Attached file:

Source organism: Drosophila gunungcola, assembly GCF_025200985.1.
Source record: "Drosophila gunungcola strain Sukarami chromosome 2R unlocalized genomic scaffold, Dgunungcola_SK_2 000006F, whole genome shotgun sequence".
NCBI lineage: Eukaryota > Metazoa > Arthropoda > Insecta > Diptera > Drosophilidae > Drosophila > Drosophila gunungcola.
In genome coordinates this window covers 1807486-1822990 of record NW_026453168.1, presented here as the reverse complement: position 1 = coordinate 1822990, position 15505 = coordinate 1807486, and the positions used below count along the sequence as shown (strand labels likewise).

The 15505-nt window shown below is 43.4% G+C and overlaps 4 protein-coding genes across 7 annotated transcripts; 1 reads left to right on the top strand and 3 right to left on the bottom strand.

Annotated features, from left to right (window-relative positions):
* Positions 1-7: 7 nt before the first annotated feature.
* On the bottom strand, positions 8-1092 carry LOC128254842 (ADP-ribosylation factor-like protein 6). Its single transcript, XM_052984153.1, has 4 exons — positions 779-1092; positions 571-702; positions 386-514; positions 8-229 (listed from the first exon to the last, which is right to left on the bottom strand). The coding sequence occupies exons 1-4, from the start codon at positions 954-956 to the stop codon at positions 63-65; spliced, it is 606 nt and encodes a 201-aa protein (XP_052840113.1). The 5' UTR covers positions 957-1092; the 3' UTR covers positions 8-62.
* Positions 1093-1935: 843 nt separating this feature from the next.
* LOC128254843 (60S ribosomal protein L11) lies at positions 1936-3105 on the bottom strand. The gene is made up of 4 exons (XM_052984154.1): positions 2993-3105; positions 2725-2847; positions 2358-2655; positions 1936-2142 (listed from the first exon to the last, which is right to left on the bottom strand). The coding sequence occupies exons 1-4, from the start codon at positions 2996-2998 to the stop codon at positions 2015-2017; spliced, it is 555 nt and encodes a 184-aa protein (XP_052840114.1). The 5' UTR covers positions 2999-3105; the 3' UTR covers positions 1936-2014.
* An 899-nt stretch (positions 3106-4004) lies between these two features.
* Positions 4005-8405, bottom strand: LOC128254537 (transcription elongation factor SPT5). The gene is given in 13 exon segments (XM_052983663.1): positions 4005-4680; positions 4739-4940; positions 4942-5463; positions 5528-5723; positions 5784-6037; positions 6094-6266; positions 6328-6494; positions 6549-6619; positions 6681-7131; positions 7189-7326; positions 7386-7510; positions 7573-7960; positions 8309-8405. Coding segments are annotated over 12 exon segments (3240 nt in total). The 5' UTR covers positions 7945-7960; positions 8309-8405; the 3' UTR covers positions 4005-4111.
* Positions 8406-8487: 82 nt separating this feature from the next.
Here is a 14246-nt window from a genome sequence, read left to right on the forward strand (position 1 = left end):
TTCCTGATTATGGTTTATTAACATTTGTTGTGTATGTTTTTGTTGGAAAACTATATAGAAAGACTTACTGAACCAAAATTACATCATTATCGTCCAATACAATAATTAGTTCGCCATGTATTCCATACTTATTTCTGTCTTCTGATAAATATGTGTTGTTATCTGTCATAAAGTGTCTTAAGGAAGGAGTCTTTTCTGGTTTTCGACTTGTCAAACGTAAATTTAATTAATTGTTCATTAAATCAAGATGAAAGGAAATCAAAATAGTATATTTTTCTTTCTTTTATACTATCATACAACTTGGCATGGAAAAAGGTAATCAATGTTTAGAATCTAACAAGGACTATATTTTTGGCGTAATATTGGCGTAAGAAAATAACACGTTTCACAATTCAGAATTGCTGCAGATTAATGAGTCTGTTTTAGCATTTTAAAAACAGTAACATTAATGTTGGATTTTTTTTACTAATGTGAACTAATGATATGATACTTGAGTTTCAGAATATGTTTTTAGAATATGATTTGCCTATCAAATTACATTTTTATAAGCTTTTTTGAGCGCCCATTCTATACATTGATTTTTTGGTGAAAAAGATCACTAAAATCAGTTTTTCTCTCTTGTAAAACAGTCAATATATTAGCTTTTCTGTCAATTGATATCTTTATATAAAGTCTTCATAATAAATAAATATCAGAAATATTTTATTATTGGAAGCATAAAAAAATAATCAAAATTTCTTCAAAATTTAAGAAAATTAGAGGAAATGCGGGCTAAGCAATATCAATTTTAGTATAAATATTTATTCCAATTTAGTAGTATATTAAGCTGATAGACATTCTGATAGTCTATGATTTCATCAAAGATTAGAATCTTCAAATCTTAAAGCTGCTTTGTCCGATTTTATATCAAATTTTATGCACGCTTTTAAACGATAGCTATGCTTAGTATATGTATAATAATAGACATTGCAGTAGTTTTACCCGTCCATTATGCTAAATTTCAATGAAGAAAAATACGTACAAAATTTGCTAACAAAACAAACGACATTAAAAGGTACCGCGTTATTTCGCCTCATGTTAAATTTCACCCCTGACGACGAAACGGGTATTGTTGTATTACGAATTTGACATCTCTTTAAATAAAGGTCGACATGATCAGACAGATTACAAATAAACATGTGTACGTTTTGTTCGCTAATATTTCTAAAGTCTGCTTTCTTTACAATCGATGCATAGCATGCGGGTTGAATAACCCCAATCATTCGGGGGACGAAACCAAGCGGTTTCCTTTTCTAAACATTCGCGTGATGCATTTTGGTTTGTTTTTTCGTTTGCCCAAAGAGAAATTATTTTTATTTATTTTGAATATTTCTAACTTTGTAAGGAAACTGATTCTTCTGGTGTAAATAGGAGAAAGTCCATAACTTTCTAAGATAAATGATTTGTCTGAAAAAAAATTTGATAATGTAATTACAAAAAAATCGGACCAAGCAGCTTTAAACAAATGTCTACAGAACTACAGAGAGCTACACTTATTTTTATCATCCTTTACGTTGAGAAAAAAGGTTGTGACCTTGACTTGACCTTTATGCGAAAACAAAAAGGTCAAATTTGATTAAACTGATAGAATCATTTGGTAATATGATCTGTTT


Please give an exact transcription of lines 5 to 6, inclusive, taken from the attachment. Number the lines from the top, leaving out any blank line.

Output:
The 15505-nt window shown below is 43.4% G+C and overlaps 4 protein-coding genes across 7 annotated transcripts; 1 reads left to right on the top strand and 3 right to left on the bottom strand.

Annotated features, from left to right (window-relative positions):